Izumi Tabata originally developed his approach to high intensity interval training (or HIIT) while studying Olympic speed skaters. He hypothesized that shorter amounts of all-out effort would produce better gains than traditional endurance training, done at moderate effort for longer periods of time. And he was right. Not only did the skaters doing Tabata’s HIIT protocol have better aerobic capacity than the “steady-state” group at the end of his study, they were also the only group to gain anaerobic capacity as well.
Virtua fitness specialist and personal trainer Nicole Briggs has helped many of her clients at the Virtua Center for HealthFitness – Moorestown adopt the Tabata method into their workout regimen. According to Briggs, “As a trainer, I’m always looking for new ideas, trying to be as creative as possible to make sure my clients don’t get bored with their workouts. Adding Tabata is a great way to take a break from the same old routine.”
Intro to Tabata
A single unit of Tabata training goes for a total of 4 minutes, and is broken up into 8 - 30-second intervals: 20 seconds of a certain exercise, followed by 10 seconds of rest. “With ‘true’ Tabata, you’re looking to put forth maximum effort during those 20 seconds,” says Briggs.
“For a complete Tabata workout, I like to choose four different exercises over the course of four Tabata units, with a minute’s rest between each unit,” she continues. “I might do squats first, then pushups, then lunges, then rows. Sometimes I even mix and match exercises within a four minute unit: For example, squats for the first interval, then pushups for the second, then repeat four times.”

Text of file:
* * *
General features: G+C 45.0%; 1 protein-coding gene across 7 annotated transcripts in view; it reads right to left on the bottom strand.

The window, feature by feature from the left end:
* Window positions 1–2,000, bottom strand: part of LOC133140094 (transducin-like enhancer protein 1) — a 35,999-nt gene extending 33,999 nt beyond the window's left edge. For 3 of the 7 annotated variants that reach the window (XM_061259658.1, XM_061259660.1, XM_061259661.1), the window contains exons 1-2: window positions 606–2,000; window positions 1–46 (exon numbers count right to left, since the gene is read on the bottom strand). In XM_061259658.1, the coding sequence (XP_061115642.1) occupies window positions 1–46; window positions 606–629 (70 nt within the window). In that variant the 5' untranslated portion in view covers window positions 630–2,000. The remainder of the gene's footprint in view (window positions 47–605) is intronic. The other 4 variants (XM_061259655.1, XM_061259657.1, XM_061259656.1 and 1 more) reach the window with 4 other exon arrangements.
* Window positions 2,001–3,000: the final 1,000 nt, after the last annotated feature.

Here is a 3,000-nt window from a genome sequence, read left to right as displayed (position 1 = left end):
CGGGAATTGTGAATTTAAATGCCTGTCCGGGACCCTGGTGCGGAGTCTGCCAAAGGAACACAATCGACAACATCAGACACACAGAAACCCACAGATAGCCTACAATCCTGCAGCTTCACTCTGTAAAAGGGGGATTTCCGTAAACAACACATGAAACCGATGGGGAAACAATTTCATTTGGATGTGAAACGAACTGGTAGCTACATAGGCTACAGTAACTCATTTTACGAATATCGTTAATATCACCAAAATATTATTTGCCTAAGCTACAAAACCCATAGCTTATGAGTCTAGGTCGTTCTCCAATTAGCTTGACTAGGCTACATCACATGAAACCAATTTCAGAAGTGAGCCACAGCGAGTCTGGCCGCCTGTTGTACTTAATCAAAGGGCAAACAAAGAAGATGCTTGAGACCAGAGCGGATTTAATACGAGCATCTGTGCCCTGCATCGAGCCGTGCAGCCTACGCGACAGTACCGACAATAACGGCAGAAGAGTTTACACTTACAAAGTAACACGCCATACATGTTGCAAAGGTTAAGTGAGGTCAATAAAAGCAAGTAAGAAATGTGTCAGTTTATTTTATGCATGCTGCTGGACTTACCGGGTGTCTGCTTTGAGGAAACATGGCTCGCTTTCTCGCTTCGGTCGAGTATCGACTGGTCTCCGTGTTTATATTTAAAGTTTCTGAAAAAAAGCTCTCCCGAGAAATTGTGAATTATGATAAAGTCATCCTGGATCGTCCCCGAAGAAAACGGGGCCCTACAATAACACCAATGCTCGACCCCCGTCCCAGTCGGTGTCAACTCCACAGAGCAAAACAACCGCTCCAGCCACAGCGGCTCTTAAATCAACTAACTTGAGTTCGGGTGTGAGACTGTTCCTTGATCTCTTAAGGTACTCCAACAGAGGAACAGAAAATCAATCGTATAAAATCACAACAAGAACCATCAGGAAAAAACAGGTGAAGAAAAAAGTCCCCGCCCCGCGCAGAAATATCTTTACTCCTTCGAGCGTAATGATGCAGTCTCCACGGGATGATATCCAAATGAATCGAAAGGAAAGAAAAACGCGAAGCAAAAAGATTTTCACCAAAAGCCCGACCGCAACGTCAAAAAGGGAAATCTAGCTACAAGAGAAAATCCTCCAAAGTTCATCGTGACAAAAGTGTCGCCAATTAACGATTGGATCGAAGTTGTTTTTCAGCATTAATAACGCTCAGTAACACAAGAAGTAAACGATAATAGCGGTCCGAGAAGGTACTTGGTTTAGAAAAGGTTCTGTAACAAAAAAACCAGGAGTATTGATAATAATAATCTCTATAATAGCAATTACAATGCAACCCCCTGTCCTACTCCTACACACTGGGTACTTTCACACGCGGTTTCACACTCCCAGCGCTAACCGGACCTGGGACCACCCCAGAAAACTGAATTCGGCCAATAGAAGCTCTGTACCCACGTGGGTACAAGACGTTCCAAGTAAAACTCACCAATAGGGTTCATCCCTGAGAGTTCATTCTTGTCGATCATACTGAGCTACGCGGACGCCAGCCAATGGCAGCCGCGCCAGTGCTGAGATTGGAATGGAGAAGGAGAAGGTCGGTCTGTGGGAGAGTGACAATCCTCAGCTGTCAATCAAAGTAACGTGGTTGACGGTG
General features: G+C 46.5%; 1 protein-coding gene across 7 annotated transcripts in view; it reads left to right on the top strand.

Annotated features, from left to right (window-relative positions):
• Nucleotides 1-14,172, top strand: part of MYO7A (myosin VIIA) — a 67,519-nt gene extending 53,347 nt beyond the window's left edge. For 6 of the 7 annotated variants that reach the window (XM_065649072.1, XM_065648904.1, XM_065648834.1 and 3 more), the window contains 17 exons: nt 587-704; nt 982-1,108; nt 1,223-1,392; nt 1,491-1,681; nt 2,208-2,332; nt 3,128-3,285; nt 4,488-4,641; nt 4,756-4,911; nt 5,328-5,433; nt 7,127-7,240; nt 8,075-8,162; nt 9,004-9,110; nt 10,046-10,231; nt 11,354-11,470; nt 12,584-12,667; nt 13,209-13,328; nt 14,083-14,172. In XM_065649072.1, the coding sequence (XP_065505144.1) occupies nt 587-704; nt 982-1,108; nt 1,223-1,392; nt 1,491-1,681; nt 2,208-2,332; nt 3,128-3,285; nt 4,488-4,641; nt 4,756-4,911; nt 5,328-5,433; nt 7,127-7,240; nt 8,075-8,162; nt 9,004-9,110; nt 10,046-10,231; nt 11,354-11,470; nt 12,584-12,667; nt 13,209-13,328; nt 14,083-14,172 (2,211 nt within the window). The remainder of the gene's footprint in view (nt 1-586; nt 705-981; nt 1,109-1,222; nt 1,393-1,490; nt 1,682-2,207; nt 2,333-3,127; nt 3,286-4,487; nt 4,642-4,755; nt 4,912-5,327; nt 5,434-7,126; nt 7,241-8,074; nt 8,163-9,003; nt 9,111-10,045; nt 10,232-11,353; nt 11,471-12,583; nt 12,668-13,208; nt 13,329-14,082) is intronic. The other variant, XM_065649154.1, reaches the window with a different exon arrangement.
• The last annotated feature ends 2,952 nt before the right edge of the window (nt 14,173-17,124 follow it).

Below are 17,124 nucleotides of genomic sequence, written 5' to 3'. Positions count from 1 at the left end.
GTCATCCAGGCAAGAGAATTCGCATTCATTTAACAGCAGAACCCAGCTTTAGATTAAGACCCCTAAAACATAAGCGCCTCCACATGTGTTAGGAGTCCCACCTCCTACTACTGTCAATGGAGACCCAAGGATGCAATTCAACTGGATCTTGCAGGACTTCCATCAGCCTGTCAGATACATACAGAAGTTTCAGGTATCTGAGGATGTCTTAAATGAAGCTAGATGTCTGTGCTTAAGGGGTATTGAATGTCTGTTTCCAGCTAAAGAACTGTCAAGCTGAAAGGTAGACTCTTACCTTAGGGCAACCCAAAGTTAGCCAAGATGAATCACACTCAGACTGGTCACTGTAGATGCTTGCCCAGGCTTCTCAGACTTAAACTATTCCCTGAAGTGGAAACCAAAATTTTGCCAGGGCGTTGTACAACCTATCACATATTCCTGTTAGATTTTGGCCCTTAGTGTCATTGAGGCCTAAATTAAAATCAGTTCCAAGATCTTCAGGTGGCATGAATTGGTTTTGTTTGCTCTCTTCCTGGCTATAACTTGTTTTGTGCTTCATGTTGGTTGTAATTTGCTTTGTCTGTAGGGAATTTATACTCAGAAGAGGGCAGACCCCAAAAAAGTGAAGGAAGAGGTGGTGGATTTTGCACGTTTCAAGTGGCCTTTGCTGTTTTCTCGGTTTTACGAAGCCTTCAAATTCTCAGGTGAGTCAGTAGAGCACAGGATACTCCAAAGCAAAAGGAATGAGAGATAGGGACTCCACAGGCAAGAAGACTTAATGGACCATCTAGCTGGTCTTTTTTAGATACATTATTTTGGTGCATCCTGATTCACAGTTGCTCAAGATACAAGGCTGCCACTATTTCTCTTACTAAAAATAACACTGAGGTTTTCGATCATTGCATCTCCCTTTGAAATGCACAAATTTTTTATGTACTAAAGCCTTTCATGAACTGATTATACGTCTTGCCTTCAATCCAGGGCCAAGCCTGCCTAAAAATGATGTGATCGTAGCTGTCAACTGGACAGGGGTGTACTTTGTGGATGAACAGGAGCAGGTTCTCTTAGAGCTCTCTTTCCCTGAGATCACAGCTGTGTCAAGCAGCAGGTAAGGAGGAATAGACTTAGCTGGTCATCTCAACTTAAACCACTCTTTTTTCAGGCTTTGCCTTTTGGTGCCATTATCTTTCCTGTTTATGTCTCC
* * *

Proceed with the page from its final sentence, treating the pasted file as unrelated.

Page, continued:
Over the course of those 20 minutes (with a 5-10 minute period at the beginning and end reserved for warm-up and cool-down), “you’re going to get a significantly better workout than you would by spending an hour or more on a treadmill or elliptical, going along at a moderate pace.”
Even though there’s a precise, ‘correct’ way to do Tabata, Briggs will often suggest a modified version for people who are just getting started on their fitness journey or who can’t (for various reasons) manage so many grueling intervals of all-out intensity. “For people in this group, I won’t recommend maximum effort – I’ll simply encourage the person to push hard enough so that it’s a challenge for them. In these instances, you don’t want to work so hard that you do, say, 20 reps at the beginning of the four minutes, but by the end you can only do 2. You want to try to push yourself and pace yourself at the same time.”
Sometimes, Briggs will simply use the 20/10 timed intervals as an alternative to the well-worn reps/set approach to an individual exercise. “Going by time instead of reps might help someone to break out of a plateau and push just a little bit harder and faster. And when you push yourself harder and faster, you get the combined benefits of cardiovascular training and strength training.”
When you build muscle and get your heart rate up, you’re in effect turning your body into a fat blasting machine. Hence the droves of Tabata enthusiasts in the fitness world!
Timing and Other Tips
Getting the intervals just right for Tabata can be a little tricky. If you’re working out with a trainer or partner, you can leave the time tracking to him or her. But if you’re on your own, however, you still have several options. “One is pretty straightforward – make sure you do your workout in front of a large clock with a secondhand,” offers Briggs. For the more tech-savvy, “there are digital sports watches that have built-in timers for interval training. And if you have a smartphone, you can take advantage of the many Apple and Android apps that are specifically designed for Tabata workouts.”